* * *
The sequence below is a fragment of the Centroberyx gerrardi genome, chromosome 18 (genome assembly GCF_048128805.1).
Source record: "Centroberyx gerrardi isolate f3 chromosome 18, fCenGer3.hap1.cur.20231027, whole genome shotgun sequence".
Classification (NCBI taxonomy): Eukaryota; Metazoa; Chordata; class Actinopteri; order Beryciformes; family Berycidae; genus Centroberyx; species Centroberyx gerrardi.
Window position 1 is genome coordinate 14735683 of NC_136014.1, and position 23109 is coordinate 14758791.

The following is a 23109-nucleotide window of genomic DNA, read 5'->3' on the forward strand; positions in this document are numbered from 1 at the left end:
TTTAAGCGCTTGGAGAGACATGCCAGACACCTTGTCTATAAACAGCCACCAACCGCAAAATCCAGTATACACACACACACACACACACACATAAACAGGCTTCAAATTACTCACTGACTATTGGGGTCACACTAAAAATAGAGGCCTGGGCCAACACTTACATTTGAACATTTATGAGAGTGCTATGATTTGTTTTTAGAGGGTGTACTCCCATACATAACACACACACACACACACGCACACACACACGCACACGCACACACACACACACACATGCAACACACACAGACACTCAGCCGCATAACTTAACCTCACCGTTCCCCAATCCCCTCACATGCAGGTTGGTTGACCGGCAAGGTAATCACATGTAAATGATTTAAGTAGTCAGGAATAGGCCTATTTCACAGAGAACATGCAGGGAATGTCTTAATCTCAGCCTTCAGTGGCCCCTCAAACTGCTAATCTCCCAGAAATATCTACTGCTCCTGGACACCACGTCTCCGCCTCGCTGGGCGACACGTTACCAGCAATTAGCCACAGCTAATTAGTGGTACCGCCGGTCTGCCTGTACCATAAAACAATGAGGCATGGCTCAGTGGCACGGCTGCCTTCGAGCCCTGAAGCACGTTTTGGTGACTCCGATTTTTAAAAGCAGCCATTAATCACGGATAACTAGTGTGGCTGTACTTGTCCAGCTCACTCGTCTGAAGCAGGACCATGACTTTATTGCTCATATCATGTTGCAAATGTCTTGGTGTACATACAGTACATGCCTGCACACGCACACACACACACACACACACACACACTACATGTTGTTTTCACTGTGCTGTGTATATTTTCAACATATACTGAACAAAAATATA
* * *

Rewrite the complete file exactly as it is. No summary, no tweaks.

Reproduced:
The sequence below is a fragment of the Centroberyx gerrardi genome, chromosome 18 (genome assembly GCF_048128805.1).
Source record: "Centroberyx gerrardi isolate f3 chromosome 18, fCenGer3.hap1.cur.20231027, whole genome shotgun sequence".
Classification (NCBI taxonomy): Eukaryota; Metazoa; Chordata; class Actinopteri; order Beryciformes; family Berycidae; genus Centroberyx; species Centroberyx gerrardi.
Window position 1 is genome coordinate 14735683 of NC_136014.1, and position 23109 is coordinate 14758791.

The following is a 23109-nucleotide window of genomic DNA, read 5'->3' on the forward strand; positions in this document are numbered from 1 at the left end:
TTTAAGCGCTTGGAGAGACATGCCAGACACCTTGTCTATAAACAGCCACCAACCGCAAAATCCAGTATACACACACACACACACACACACATAAACAGGCTTCAAATTACTCACTGACTATTGGGGTCACACTAAAAATAGAGGCCTGGGCCAACACTTACATTTGAACATTTATGAGAGTGCTATGATTTGTTTTTAGAGGGTGTACTCCCATACATAACACACACACACACACACGCACACACACACGCACACGCACACACACACACACACATGCAACACACACAGACACTCAGCCGCATAACTTAACCTCACCGTTCCCCAATCCCCTCACATGCAGGTTGGTTGACCGGCAAGGTAATCACATGTAAATGATTTAAGTAGTCAGGAATAGGCCTATTTCACAGAGAACATGCAGGGAATGTCTTAATCTCAGCCTTCAGTGGCCCCTCAAACTGCTAATCTCCCAGAAATATCTACTGCTCCTGGACACCACGTCTCCGCCTCGCTGGGCGACACGTTACCAGCAATTAGCCACAGCTAATTAGTGGTACCGCCGGTCTGCCTGTACCATAAAACAATGAGGCATGGCTCAGTGGCACGGCTGCCTTCGAGCCCTGAAGCACGTTTTGGTGACTCCGATTTTTAAAAGCAGCCATTAATCACGGATAACTAGTGTGGCTGTACTTGTCCAGCTCACTCGTCTGAAGCAGGACCATGACTTTATTGCTCATATCATGTTGCAAATGTCTTGGTGTACATACAGTACATGCCTGCACACGCACACACACACACACACACACACACACTACATGTTGTTTTCACTGTGCTGTGTATATTTTCAACATATACTGAACAAAAATATA